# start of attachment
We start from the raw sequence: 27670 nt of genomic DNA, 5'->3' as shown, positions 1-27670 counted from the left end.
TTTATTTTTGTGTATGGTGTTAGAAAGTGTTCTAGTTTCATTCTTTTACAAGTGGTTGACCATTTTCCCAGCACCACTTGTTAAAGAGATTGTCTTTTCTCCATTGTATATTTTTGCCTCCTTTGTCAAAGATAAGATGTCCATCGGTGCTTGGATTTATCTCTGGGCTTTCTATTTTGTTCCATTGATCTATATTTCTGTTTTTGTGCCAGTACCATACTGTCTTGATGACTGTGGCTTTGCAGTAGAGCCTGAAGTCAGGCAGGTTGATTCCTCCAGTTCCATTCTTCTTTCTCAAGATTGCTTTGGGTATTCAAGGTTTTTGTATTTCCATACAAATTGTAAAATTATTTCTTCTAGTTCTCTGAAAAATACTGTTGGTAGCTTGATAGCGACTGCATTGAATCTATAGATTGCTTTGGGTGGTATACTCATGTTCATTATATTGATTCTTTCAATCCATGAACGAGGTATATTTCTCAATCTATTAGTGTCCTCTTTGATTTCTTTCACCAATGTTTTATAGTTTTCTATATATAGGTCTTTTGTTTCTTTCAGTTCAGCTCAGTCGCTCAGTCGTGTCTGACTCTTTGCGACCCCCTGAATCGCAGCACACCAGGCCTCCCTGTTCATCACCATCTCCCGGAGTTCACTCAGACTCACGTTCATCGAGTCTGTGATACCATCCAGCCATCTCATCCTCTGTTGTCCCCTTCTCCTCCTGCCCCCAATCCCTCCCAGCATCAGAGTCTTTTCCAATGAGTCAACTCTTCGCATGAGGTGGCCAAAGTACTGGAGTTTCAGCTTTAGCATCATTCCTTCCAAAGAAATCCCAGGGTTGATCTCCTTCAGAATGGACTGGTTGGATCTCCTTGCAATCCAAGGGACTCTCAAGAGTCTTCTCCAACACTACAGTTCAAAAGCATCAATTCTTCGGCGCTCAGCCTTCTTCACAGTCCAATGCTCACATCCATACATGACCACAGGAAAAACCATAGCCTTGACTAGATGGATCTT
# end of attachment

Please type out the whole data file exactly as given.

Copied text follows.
We start from the raw sequence: 27670 nt of genomic DNA, 5'->3' as shown, positions 1-27670 counted from the left end.
TTTATTTTTGTGTATGGTGTTAGAAAGTGTTCTAGTTTCATTCTTTTACAAGTGGTTGACCATTTTCCCAGCACCACTTGTTAAAGAGATTGTCTTTTCTCCATTGTATATTTTTGCCTCCTTTGTCAAAGATAAGATGTCCATCGGTGCTTGGATTTATCTCTGGGCTTTCTATTTTGTTCCATTGATCTATATTTCTGTTTTTGTGCCAGTACCATACTGTCTTGATGACTGTGGCTTTGCAGTAGAGCCTGAAGTCAGGCAGGTTGATTCCTCCAGTTCCATTCTTCTTTCTCAAGATTGCTTTGGGTATTCAAGGTTTTTGTATTTCCATACAAATTGTAAAATTATTTCTTCTAGTTCTCTGAAAAATACTGTTGGTAGCTTGATAGCGACTGCATTGAATCTATAGATTGCTTTGGGTGGTATACTCATGTTCATTATATTGATTCTTTCAATCCATGAACGAGGTATATTTCTCAATCTATTAGTGTCCTCTTTGATTTCTTTCACCAATGTTTTATAGTTTTCTATATATAGGTCTTTTGTTTCTTTCAGTTCAGCTCAGTCGCTCAGTCGTGTCTGACTCTTTGCGACCCCCTGAATCGCAGCACACCAGGCCTCCCTGTTCATCACCATCTCCCGGAGTTCACTCAGACTCACGTTCATCGAGTCTGTGATACCATCCAGCCATCTCATCCTCTGTTGTCCCCTTCTCCTCCTGCCCCCAATCCCTCCCAGCATCAGAGTCTTTTCCAATGAGTCAACTCTTCGCATGAGGTGGCCAAAGTACTGGAGTTTCAGCTTTAGCATCATTCCTTCCAAAGAAATCCCAGGGTTGATCTCCTTCAGAATGGACTGGTTGGATCTCCTTGCAATCCAAGGGACTCTCAAGAGTCTTCTCCAACACTACAGTTCAAAAGCATCAATTCTTCGGCGCTCAGCCTTCTTCACAGTCCAATGCTCACATCCATACATGACCACAGGAAAAACCATAGCCTTGACTAGATGGATCTT